Ideas

Ideas | Ray Cavanaugh

Rudolph on the run

In this photo taken on Tuesday, Oct. 25, 2016, reindeer pasture in the Yamal region, Russia. The indigenous reindeer herders in Russia’s northern Yamal Region, a remote section of Siberia where winter temperatures can sink below minus 50 degrees Celsius, are facing a man-made threat as officials push ahead with an unprecedented culling that calls for at least one in seven of the Yamal’s reindeer to be slaughtered. Regional government spokeswoman Olesya Litovskikh denied the oil and gas industry lobbied for increased culling. Energy companies spend “billions of rubles” developing far-flung areas and supporting Nenets culture, Litovskikh said. (AP Photo/Igor Novikov)
AP Photo/Igor Novikov
A reindeer pasture in the Yamal region of Russia.

Santa settled for nine reindeer, but the Yamelo-Nenets region of Siberia has more than 700,000 — an overpopulation that has led to overgrazing and increased risk of anthrax and so-called zombie diseases.

To combat such issues, a massive reindeer cull is underway. The initial plan was to slaughter 250,000 animals, but that number has been trimmed to a comparatively gentle 100,000, according to The Siberian Times. Some have voiced concern that the motive behind the Siberian cull — which began in November — is to free up area for the gas industry. A petition has been issued to stop the culling altogether, and those opposed to the cull are hoping that President Vladimir Putin — perhaps buoyed by recent political developments on the world stage — will find it within his heart this Christmas to save the reindeer.

Reindeer, red-nosed or otherwise, are regarded as an invasive species in some of the world’s most remote spots, such as South Georgia (a British island territory in the southern Atlantic, about 1,000 miles away from the Falkland Islands) and the Kerguelen Islands (a French territory in the southern Indian Ocean, more than 2,000 miles from any sizeable human population).

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These far-flung creatures perfectly capture our conflicting and often contradictory emotional attachment to certain species: They can be both cute and corrosive. These distant reindeer herds, for instance, are often the descendants of ones transferred from their native terrain in order to provide a food source for people involved with the whaling industry. Where once they were fuel, we now regard whales as noble creatures, worthy of protection. Meanwhile, the species that filled the stomachs of whaling workers — cute though we imagine them to be — has become a pest.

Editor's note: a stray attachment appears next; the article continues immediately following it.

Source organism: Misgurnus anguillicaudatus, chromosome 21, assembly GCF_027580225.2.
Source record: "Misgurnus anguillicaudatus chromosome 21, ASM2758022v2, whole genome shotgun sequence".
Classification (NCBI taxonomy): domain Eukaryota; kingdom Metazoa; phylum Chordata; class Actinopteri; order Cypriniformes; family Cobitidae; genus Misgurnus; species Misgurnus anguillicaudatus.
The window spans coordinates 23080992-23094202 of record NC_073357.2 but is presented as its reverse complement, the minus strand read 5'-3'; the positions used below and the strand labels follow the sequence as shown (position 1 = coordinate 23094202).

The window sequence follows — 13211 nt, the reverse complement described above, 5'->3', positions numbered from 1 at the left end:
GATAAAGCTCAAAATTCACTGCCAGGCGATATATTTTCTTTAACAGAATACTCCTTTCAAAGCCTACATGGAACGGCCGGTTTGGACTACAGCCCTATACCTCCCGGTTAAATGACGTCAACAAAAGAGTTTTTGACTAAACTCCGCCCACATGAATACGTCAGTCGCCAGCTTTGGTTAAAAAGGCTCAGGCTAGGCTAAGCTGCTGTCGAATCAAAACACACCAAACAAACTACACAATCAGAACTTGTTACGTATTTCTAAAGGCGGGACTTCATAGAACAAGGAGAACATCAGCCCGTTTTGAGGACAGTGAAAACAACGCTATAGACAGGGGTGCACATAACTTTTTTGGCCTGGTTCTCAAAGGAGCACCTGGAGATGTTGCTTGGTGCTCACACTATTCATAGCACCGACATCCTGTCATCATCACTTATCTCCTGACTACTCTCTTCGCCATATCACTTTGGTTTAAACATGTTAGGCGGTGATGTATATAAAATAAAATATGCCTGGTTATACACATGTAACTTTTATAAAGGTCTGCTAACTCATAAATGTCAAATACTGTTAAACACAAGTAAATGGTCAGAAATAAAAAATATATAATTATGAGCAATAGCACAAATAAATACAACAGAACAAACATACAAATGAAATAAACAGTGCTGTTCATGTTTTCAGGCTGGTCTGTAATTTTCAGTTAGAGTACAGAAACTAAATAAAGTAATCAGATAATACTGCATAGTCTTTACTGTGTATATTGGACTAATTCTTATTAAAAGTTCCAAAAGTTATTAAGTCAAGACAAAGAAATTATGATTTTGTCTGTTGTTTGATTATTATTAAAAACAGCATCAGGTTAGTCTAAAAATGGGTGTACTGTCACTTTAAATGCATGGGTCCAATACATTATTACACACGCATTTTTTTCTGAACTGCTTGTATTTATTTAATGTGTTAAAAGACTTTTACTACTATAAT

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Year in, year out, the reindeer went on with life and continued to multiply — to the point where they elicit recurring complaints for destroying land and causing serious problems for other species. Their growing population has led to tighter competition for food, bringing malnutrition and physical problems for many, along with fatal falls and other accidents while trying to cross natural barriers to reach untouched land, according to a 2010 report by the Government of South Georgia and the South Sandwich Islands.

“If an area gets overpopulated by reindeer, it will affect the amount of food available to each reindeer,” points out Dag Stian Husby, communication adviser for the Norwegian Environment Agency. “In Norway, we regulate the wild reindeer population size through annual harvests. The meat from the harvested animals [is] used for human consumption.”

Norway saw a horrifying, “X-files”-type incident earlier this year when more than 300 reindeer — which tend to gather very closely during storms — were killed simultaneously by a lightning strike. Another four dozen Norwegian reindeer were killed when a train barreled into them this fall, according to a Norway Today report. A similar incident, with almost the exact number of fatalities, occurred in Sweden in January 2014.

With the possible exception of St. Nick’s stable, the happiest place for a reindeer seems to be the United States, where “the numbers are so small we’re just trying to keep them alive,” says Mike Jablonski, who has about 50 mountain reindeer on his Antler Ridge Reindeer Farm in Hamburg, N.Y. Jablonski, who knows plenty about these animals but very little about culling them, serves as president of the Reindeer Owners and Breeders Association, which exists for the “betterment of the health and welfare of reindeer.” He speaks about them affectionately: “They walk like a dog and eat out of your hand.”

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In return for a place to stay and for meals consisting of carrots, raisins, pellet feed, and forage, the reindeer accompany their owner to holiday events, where children delight in their presence and adults sometimes express surprise that these creatures are not just an invention of holiday lore and actually do exist.

Jablonski estimates that there are about 2,000 reindeer in the lower 48 states. They’re all domesticated, he says. “Reindeer would not survive on their own in the lower 48 states. Either a predator would get to them, or they’d eat the wrong thing and just get sick and die.” Domesticated reindeer can live up to 18 years.

In the wild, they might reach a decade — if they can avoid being mauled by a predator, consumed by starvation, fried by lightning, crushed by a train, ravaged by anthrax, or shot down in a mandated cull near one of the earth’s frigid ends.

Ray Cavanaugh is a freelance writer.